"In business, the handshake is often the only appropriate expression of touch, so it's critical to have a good one. A good handshake consists of a full and firm handclasp with palms embraced web to web. Shake up and down once or twice, coupled with a sincere smile and eye contact. Avoid the extremes of either a weak, limp handshake or an aggressive bone-crushing one."

She further adds, "Strike the right balance—firm enough to convey confidence yet matched to the strength of the other person. Treat men and women with equal respect when shaking hands. Gender makes no difference, and either may initiate the handshake."

7. A good physical distance

Remember, personal space starts around eighteen inches from someone else. Everything closer than it is seen as too close and too personal, especially in a work environment. If you go very close to talking to someone while sitting at their desk will generally indicate that you have something to say in confidence. However, getting extremely close or touching someone as you speak could be considered undesirable or even hostile.

8. Appropriate dressing

Clothing speaks volumes in the workplace for both men and women. It is one of the most crucial aspect in communicating nonverbally and has social significance too. It includes things people wear like jewelry, ties, designer clothes, hats, and eyewear that transmits nonverbal clues as to the personality, background, and financial status of a person.

Price suggests, "Make sure 'business casual' is not 'business careless.' Choose high quality, well-tailored garments that convey professionalism. Depending on your corporate culture, wear a business suit or at least a jacket for important meetings and presentations, especially with senior leaders and customers. Avoid showy accessories, busy patterns, tight garments, and revealing necklines."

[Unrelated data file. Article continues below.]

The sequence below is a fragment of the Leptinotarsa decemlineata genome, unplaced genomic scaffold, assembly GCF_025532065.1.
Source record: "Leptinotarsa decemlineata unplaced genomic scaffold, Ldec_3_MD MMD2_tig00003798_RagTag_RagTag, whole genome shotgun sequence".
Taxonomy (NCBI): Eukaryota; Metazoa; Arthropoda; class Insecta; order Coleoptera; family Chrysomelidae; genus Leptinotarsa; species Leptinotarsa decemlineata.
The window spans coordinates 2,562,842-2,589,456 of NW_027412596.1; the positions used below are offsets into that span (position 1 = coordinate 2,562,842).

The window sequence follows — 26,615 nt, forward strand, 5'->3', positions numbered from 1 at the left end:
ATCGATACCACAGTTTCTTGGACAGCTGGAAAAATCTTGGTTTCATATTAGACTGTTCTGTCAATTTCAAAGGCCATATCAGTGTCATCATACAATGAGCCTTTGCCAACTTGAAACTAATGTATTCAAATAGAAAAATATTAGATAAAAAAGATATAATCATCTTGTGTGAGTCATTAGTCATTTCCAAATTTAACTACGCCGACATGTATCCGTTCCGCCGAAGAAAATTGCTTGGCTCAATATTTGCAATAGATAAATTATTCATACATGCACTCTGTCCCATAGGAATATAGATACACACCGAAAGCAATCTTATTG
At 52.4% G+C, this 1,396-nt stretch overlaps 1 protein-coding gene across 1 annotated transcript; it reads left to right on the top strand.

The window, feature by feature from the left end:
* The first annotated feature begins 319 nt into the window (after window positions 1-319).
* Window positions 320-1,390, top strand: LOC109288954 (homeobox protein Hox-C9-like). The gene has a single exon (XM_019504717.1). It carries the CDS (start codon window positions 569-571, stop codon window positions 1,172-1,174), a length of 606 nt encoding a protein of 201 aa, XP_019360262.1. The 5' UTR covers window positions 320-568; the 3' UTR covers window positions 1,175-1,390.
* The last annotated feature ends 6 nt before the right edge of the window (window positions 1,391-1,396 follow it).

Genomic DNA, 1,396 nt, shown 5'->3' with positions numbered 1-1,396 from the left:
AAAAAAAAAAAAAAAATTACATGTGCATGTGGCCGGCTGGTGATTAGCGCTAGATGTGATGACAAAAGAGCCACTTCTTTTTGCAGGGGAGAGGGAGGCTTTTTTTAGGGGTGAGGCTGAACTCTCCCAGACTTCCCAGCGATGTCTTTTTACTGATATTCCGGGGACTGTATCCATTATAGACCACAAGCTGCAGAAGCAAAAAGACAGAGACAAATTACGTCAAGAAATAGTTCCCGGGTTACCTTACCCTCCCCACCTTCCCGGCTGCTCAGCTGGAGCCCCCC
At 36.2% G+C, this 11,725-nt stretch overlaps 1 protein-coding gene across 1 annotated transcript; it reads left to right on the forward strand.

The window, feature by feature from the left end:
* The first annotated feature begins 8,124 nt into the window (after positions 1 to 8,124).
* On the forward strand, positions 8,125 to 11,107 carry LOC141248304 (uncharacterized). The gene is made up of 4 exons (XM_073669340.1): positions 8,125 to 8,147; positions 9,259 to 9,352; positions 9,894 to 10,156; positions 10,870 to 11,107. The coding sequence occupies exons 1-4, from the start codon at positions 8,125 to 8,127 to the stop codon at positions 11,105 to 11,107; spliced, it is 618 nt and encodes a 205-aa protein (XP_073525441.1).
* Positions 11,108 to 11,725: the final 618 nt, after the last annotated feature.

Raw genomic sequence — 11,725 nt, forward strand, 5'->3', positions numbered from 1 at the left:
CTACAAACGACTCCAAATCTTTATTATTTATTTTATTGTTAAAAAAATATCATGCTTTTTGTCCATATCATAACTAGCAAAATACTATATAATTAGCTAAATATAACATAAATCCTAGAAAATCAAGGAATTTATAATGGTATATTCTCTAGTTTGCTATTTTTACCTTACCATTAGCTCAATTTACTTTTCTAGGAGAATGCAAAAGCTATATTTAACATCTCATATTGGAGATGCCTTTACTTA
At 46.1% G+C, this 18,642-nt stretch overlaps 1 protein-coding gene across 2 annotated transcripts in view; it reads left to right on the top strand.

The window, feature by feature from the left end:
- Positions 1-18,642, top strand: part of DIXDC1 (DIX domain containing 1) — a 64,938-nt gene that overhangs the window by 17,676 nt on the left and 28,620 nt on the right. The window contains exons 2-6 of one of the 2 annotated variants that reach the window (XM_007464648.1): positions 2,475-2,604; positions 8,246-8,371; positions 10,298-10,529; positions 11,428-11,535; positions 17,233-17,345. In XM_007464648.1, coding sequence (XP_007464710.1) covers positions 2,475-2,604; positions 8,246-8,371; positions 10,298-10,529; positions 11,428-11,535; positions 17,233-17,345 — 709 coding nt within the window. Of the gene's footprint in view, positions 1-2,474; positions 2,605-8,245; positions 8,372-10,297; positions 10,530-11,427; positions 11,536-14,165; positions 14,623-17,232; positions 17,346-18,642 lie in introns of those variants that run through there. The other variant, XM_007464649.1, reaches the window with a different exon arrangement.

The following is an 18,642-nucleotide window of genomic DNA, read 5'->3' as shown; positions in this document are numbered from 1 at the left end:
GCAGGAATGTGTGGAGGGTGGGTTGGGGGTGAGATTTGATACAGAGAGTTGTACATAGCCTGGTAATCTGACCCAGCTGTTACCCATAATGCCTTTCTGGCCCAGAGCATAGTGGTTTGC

"To complement your business attire, take steps to control perspiration; avoid cologne or perfume due to others' possible allergies and sensitivities to smell; ensure fresh breath, and keep nails and hands neatly manicured," she adds.

How nonverbal communication in the workplace matter?

When used with spoken words, nonverbal communication helps you communicate your messages in a clearer and more significant way. You can use nonverbal communication to accentuate, strengthen, or liven up your conversation with others. In your day to day work, meetings, and even during your lunchtime, it plays a significant role.

Nonverbal communication affects job performance too. It is because the manager's attitude can produce positive or negative employee behaviors. It can directly affect emotions and interests, leading to reduced employee performances, whereas positive nonverbal communication can boost morale and convey interest in each other.

This article is written by Susmita Sarma, a digital marketer at Vantage Circle. She was involved with media relations before shifting her interest in research and creative writing. Apart from being a classical music buff, she keeps a keen interest in anchoring and cooking. For any related queries, contact editor@vantagecircle.com